Rising Gasoline Prices

The price for a gallon of regular unleaded gasoline in Columbia County is approaching $6 a gallon.

As gasoline and diesel fuel prices continue to set record highs, federal action may ease the pain at the pumps.

President Biden wants Congress to suspend federal gasoline and diesel fuel taxes as a way to slow the surging energy prices.

The Chief checked with Marie Dodds, the American Automobile Association’s (AAA) Oregon/Idaho public affairs director, for insight into what the tax suspension could mean for Oregon motorists.

The Chief: What sort of a price break at the pumps in our region does the AAA see with this presidential action?

Marie Dodds: The federal gas tax is currently 18.4 cents per gallon on gasoline and 24 cents per gallon diesel. But it’s tough to say if the entire amount would be passed on to consumers in savings at the pumps. In addition to the federal gas tax, most states, and some counties and cities also have gas taxes.

In Oregon, the current tax is 38 cents per gallon, plus any local taxes which you can find here:

President Biden wants the temporary gas tax holiday through September and is urging states to take similar action.

According to the Energy Information Administration, federal and state taxes make up approximately 15% of the total price of gas per gallon paid by consumers at the pump. While the federal gas tax has remained at 18.4 cents per gallon since 1993, state gas taxes average about 30 cents per gallon – ranging from less than 10 cents in some states and over 50 cents in other states.

Most governments, including Oregon, use fuel tax revenues to build and maintain transportation infrastructure. As a result, gas tax holiday proposals can create a funding gap for road maintenance and repairs.

The Chief: Overall, how high have prices risen over the past year in Oregon and at what record-setting pace?

Dodds: Gas prices began climbing dramatically in Oregon and every other state in February and March after Russia invaded Ukraine. Russia is one of the world’s major oil producers, and anytime a major producer is involved in a geopolitical conflict, oil prices rise.

The U.S. and other nations announced economic sanctions against Russia including a partial ban on imports of Russian oil. Supplies of oil were already tight globally as the world’s economies emerged from the COVID-19 pandemic. So, the war and the embargo sent oil prices even higher due to tight supplies.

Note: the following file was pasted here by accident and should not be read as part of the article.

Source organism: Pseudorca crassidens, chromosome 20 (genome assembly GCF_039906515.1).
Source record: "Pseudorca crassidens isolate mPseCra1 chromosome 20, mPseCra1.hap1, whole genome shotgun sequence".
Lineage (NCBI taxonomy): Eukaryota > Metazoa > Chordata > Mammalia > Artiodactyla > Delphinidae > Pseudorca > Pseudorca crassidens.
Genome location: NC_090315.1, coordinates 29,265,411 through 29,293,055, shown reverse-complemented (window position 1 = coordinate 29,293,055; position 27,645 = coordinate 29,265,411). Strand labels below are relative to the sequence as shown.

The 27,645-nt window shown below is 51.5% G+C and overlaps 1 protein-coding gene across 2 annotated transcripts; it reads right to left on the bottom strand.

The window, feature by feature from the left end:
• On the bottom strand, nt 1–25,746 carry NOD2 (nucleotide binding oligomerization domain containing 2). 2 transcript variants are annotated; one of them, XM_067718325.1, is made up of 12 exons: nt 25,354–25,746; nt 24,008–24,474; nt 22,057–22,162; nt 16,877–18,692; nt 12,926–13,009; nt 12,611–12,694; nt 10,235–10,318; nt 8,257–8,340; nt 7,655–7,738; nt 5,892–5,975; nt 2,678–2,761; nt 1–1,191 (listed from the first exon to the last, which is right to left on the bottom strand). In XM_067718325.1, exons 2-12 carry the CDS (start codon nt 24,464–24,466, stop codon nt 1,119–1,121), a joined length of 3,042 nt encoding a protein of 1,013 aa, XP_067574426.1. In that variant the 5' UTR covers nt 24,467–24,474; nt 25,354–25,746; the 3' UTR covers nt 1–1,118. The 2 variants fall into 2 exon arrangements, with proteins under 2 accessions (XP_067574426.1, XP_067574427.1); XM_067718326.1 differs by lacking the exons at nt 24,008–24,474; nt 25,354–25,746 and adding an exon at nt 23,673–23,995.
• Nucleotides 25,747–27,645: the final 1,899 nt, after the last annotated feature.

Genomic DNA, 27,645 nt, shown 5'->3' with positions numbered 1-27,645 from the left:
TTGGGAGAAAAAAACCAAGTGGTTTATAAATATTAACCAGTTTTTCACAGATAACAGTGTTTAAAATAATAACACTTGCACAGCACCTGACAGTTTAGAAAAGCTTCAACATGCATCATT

When crude oil prices rise, so do pump prices, as oil is the main ingredient used to make gasoline and diesel. On average, about 53% of what we pay for in a gallon of gasoline is for the price of crude oil, 12% is refining, 21% distribution and marketing, and 15% are taxes, according to the U.S. Energy Information Administration. A year ago, crude was around $69 per barrel compared to $107 today.

On January 1, 2022, the national average was $3.29, and the Oregon average was $3.80. By March 1, the national average had jumped to $3.61 and the Oregon average to $4.03. In March, both the national and Oregon averages shattered the old record highs, which had been set in 2008 when the national average reached a high of $4.11 on July 17, and the Oregon average reached its high of $4.29 on July 3.

Since March of this year, the national and Oregon averages have set numerous new record highs. The current record high for the national average is $5.016 set on June 14. The current record high for the Oregon average is $5.548 set on June 15. This week, gas prices have backed away from record highs and are a few cents lower.

The Chief: Currently, what cities have the most expensive gasoline prices in Oregon and why?

Dodds: Among larger markets in Oregon, Medford/Ashland has the highest price of $5.54.

Among counties, these tend to have the highest prices:

Clatsop, Multnomah, Curry, Josephine, Deschutes, Lake and Grant. Current prices in these counties range from $5.617 to $5.787.

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